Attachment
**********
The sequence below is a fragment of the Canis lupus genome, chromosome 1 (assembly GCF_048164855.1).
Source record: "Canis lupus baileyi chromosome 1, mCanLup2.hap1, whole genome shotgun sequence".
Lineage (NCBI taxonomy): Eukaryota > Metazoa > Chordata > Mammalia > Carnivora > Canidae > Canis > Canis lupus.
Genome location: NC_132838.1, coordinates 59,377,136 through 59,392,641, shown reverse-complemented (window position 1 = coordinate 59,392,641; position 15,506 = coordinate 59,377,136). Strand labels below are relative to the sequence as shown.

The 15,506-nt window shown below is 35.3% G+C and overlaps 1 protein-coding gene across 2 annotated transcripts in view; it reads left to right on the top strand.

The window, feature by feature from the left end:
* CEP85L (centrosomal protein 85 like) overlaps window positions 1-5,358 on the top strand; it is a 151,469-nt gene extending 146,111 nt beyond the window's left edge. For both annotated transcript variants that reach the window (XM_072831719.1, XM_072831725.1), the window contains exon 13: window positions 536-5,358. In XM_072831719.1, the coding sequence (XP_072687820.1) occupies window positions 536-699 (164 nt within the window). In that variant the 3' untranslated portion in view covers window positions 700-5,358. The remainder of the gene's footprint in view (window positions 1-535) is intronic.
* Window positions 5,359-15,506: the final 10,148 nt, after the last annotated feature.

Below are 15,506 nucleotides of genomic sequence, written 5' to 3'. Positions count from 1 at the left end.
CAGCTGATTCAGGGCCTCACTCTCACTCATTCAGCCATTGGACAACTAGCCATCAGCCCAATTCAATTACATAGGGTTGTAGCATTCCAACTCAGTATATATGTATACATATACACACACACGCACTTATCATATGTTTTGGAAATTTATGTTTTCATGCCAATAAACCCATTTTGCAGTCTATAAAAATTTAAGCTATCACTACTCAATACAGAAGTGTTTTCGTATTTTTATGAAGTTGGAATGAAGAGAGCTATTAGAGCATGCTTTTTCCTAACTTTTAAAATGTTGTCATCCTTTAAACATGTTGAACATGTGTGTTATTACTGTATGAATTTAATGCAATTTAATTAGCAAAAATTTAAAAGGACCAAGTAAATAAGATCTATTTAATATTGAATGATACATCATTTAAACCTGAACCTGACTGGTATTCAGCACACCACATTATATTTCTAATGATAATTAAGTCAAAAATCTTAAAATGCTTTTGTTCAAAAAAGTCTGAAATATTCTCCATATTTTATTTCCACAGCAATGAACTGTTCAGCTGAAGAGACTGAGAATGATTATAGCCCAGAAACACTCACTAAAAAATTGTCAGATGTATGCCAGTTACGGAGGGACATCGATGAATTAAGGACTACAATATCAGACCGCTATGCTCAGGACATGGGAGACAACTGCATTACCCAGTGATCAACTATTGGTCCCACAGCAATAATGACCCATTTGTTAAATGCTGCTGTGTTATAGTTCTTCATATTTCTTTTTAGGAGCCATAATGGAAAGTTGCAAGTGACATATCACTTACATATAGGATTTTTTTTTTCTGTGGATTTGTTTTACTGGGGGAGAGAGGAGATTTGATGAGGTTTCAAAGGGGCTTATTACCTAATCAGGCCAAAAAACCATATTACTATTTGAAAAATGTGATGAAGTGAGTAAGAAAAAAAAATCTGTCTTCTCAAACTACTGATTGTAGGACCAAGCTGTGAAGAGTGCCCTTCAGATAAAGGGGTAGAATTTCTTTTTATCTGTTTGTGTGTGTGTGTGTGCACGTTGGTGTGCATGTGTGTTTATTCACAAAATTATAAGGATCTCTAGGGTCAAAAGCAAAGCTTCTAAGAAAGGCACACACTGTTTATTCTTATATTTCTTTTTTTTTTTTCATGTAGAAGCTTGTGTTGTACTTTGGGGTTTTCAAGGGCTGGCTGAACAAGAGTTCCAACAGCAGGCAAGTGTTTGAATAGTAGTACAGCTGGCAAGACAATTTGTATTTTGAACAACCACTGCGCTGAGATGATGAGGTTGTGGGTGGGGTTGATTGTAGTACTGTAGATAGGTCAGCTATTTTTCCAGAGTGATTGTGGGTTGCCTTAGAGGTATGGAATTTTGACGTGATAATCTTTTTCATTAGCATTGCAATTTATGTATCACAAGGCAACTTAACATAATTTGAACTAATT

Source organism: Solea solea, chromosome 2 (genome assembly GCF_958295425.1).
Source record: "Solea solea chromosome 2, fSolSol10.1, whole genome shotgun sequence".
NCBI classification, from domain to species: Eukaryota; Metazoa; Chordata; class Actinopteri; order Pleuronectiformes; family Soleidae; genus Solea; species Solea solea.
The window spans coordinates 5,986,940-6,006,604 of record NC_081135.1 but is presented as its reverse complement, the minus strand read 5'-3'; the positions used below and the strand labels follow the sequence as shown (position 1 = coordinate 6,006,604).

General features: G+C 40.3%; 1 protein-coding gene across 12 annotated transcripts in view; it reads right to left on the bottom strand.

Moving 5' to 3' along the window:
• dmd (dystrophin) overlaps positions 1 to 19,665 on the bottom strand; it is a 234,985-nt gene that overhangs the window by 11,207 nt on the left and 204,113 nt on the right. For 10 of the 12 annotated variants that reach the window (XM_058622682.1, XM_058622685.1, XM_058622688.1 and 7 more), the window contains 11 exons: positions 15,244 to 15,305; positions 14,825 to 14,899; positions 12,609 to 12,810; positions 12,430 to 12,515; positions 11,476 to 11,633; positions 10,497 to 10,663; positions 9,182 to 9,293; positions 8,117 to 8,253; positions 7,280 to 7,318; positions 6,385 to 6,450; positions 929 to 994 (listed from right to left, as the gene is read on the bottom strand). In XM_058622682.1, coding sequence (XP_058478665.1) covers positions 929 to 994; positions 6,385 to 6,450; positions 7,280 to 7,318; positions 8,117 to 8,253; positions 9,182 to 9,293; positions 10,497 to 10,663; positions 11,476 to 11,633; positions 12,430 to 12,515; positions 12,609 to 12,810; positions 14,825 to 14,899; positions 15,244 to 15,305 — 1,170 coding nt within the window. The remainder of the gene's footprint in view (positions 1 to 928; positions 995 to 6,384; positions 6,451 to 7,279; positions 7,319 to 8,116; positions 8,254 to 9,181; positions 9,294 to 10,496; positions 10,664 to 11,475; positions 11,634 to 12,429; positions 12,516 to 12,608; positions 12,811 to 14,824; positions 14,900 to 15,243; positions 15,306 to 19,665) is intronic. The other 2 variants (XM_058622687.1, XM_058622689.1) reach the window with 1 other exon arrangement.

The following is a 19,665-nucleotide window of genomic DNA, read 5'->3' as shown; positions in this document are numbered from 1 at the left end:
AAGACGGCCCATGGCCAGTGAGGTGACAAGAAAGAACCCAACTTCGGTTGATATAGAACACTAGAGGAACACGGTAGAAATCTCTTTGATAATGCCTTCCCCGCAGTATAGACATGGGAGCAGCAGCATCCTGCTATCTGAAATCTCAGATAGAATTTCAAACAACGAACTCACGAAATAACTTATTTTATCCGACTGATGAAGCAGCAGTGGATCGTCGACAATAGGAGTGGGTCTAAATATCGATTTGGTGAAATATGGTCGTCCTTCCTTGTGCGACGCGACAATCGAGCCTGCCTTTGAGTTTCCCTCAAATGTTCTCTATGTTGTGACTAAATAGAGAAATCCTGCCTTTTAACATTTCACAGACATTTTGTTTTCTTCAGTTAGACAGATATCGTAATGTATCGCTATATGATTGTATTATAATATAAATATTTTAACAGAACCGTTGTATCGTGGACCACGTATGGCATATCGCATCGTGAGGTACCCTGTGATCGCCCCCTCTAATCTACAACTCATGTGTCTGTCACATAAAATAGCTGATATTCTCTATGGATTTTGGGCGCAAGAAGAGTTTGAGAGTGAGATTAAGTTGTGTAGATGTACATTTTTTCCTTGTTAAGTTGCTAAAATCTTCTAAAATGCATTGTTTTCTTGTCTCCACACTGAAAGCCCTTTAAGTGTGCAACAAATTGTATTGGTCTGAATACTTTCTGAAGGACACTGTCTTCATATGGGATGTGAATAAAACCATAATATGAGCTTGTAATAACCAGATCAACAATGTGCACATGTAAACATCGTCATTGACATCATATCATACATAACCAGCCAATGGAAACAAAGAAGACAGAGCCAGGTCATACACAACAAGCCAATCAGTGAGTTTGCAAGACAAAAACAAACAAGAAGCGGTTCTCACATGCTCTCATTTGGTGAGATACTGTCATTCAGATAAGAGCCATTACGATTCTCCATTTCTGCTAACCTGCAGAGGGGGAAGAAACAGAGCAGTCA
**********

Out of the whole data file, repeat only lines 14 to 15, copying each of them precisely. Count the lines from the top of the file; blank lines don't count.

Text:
The window spans coordinates 5,986,940-6,006,604 of record NC_081135.1 but is presented as its reverse complement, the minus strand read 5'-3'; the positions used below and the strand labels follow the sequence as shown (position 1 = coordinate 6,006,604).

General features: G+C 40.3%; 1 protein-coding gene across 12 annotated transcripts in view; it reads right to left on the bottom strand.